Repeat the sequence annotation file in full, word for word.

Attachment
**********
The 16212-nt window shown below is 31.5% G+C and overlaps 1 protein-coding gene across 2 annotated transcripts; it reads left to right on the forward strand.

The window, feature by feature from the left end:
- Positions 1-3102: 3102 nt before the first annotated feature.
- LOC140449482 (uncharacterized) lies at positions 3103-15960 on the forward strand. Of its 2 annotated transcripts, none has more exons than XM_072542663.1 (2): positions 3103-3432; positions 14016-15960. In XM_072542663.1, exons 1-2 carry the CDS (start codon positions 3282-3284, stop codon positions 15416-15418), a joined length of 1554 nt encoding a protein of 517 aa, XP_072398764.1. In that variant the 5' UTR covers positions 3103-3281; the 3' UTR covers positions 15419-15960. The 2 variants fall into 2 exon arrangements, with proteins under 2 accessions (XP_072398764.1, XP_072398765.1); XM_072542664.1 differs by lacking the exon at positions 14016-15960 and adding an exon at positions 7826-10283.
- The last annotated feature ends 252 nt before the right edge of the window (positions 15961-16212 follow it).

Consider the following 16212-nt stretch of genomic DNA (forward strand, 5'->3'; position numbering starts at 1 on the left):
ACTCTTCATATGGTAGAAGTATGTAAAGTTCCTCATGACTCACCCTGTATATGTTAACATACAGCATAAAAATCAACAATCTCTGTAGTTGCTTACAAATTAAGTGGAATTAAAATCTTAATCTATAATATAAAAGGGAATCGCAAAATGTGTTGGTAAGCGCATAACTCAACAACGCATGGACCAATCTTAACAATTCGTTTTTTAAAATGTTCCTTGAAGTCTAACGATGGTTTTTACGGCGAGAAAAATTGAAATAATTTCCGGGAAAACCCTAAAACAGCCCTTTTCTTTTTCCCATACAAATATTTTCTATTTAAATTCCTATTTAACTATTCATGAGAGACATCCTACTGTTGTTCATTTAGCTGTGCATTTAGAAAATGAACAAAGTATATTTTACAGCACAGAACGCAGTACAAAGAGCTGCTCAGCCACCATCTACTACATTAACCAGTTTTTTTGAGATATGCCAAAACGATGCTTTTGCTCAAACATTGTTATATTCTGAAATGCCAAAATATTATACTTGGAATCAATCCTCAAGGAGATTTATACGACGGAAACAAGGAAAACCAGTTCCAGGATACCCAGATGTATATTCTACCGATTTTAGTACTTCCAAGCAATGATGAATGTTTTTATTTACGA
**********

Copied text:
The 16212-nt window shown below is 31.5% G+C and overlaps 1 protein-coding gene across 2 annotated transcripts; it reads left to right on the forward strand.

The window, feature by feature from the left end:
- Positions 1-3102: 3102 nt before the first annotated feature.
- LOC140449482 (uncharacterized) lies at positions 3103-15960 on the forward strand. Of its 2 annotated transcripts, none has more exons than XM_072542663.1 (2): positions 3103-3432; positions 14016-15960. In XM_072542663.1, exons 1-2 carry the CDS (start codon positions 3282-3284, stop codon positions 15416-15418), a joined length of 1554 nt encoding a protein of 517 aa, XP_072398764.1. In that variant the 5' UTR covers positions 3103-3281; the 3' UTR covers positions 15419-15960. The 2 variants fall into 2 exon arrangements, with proteins under 2 accessions (XP_072398764.1, XP_072398765.1); XM_072542664.1 differs by lacking the exon at positions 14016-15960 and adding an exon at positions 7826-10283.
- The last annotated feature ends 252 nt before the right edge of the window (positions 15961-16212 follow it).

Consider the following 16212-nt stretch of genomic DNA (forward strand, 5'->3'; position numbering starts at 1 on the left):
ACTCTTCATATGGTAGAAGTATGTAAAGTTCCTCATGACTCACCCTGTATATGTTAACATACAGCATAAAAATCAACAATCTCTGTAGTTGCTTACAAATTAAGTGGAATTAAAATCTTAATCTATAATATAAAAGGGAATCGCAAAATGTGTTGGTAAGCGCATAACTCAACAACGCATGGACCAATCTTAACAATTCGTTTTTTAAAATGTTCCTTGAAGTCTAACGATGGTTTTTACGGCGAGAAAAATTGAAATAATTTCCGGGAAAACCCTAAAACAGCCCTTTTCTTTTTCCCATACAAATATTTTCTATTTAAATTCCTATTTAACTATTCATGAGAGACATCCTACTGTTGTTCATTTAGCTGTGCATTTAGAAAATGAACAAAGTATATTTTACAGCACAGAACGCAGTACAAAGAGCTGCTCAGCCACCATCTACTACATTAACCAGTTTTTTTGAGATATGCCAAAACGATGCTTTTGCTCAAACATTGTTATATTCTGAAATGCCAAAATATTATACTTGGAATCAATCCTCAAGGAGATTTATACGACGGAAACAAGGAAAACCAGTTCCAGGATACCCAGATGTATATTCTACCGATTTTAGTACTTCCAAGCAATGATGAATGTTTTTATTTACGA